Is bottled water more healthy and safer than tap water?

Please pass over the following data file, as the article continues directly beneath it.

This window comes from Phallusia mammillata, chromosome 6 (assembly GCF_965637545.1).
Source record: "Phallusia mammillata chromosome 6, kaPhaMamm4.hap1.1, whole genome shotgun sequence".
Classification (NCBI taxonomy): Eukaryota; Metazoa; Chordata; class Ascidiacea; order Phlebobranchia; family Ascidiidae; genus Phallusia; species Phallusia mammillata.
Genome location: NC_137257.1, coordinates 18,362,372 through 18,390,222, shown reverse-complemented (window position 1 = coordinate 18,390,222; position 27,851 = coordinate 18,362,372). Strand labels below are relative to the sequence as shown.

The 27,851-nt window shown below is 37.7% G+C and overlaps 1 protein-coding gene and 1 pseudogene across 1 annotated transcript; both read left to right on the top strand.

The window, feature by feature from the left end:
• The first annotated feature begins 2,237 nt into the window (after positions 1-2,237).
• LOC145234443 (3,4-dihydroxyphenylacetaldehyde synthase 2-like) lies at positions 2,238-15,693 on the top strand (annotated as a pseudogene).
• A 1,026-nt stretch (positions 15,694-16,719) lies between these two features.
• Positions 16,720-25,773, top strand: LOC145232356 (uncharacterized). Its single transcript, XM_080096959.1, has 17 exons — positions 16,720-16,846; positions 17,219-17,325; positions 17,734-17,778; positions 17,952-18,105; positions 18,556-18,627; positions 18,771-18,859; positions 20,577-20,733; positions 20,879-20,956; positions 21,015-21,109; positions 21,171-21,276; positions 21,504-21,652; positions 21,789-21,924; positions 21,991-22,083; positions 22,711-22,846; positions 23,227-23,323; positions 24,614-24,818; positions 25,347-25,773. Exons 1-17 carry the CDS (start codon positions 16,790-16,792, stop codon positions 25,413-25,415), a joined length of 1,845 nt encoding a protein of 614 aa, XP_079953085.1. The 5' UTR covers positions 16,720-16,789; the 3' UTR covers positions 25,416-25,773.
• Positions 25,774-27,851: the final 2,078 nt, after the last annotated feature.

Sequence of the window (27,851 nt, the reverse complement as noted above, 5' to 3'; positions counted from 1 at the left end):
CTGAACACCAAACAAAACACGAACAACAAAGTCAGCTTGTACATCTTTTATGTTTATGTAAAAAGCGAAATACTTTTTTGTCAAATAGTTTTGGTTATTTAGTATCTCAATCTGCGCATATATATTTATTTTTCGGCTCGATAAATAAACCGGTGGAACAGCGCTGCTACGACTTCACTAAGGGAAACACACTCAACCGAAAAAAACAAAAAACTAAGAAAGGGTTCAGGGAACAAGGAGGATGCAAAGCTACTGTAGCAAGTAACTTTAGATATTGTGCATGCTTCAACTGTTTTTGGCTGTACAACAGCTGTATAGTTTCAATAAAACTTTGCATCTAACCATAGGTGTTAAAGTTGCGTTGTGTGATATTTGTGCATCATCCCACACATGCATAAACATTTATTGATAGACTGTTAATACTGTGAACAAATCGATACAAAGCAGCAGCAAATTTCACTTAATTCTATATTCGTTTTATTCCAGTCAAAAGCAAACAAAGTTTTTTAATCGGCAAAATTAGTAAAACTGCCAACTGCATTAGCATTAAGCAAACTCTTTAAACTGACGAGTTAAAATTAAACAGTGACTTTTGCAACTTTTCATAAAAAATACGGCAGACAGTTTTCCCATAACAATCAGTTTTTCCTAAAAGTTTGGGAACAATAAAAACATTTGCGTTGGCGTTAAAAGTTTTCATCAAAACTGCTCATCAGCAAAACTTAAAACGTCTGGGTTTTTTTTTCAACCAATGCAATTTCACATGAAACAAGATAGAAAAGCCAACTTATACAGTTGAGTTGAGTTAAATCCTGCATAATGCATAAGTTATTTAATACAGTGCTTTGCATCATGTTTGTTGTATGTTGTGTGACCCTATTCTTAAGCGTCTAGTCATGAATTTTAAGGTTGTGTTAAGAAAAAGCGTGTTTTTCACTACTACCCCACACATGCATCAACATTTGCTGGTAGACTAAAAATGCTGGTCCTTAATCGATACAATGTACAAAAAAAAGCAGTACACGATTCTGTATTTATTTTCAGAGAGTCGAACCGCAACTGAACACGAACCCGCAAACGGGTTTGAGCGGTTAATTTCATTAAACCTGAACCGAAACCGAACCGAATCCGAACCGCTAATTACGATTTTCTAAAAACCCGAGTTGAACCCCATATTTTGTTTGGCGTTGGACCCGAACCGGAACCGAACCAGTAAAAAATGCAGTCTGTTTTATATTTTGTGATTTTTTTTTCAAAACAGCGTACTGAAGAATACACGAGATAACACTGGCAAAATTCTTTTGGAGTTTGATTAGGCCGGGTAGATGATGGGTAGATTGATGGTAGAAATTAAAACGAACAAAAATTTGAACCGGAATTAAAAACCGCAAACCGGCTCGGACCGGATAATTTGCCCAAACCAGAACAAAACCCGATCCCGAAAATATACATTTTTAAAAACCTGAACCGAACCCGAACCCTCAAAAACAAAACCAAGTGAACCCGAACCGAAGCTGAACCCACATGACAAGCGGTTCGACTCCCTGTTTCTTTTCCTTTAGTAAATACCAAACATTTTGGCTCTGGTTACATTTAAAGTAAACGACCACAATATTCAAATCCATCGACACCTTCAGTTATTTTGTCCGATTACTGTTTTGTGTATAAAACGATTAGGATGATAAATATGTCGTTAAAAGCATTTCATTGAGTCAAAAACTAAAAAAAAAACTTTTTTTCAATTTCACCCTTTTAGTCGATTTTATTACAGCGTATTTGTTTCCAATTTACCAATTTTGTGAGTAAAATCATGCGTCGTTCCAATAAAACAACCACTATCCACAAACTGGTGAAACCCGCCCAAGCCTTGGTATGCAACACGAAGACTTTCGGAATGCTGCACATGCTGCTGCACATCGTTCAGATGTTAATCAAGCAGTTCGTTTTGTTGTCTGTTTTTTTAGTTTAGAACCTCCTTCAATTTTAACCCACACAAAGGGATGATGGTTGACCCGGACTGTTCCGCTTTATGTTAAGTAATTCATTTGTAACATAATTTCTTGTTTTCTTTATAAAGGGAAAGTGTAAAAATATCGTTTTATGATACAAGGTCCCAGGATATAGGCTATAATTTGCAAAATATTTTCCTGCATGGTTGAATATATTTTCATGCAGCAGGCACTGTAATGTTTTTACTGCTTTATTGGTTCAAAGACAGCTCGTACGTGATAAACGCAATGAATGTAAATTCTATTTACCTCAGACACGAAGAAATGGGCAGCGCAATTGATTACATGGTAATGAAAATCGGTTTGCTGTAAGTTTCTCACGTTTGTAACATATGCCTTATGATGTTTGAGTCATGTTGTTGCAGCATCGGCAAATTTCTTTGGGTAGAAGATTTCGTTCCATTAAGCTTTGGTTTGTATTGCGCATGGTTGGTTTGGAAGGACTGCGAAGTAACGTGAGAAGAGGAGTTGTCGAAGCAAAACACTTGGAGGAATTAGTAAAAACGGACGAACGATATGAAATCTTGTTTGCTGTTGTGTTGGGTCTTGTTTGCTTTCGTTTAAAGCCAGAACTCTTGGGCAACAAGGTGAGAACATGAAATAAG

Essentially the same standards exist for tap water and bottled water, although tap water is generally more rigorously regulated than bottled water. Over 1/3 of bottled water comes from tap water. "Purified" water may come from the tap and may be bottled as such or further filtered or distilled. Spring water must be obtained from free-flowing springs and obtained at the source of the spring. Bottled water is a convenience that fits lifestyle and meets our needs. Bottle water must meet the same standards as tap water, but is not necessarily "cleaner or greener". Bottled water is water intended for human consumption that is sealed in bottles or containers with no added ingredients except a safe suitable antimicrobial (usually ozone gas). The ozone gas improves the taste over chlorinated water. Most bottles water does not contain fluoride, while municipal tap water contains fluoride in many communities. Clean drinking water has been a major factor in the water we consume. In general, most bottles water that is tested is of good quality. Unfortunately, the marketing message from the bottled water industry is that bottled water is "good" as opposed to the "bad" stuff that comes out of the tap. This is not accurate. One other the primary differences between tap water and bottled water is the taste associated with chlorine, which is added to tap water, while ozone, which is volatile, is used in bottled water and does not impart a taste.
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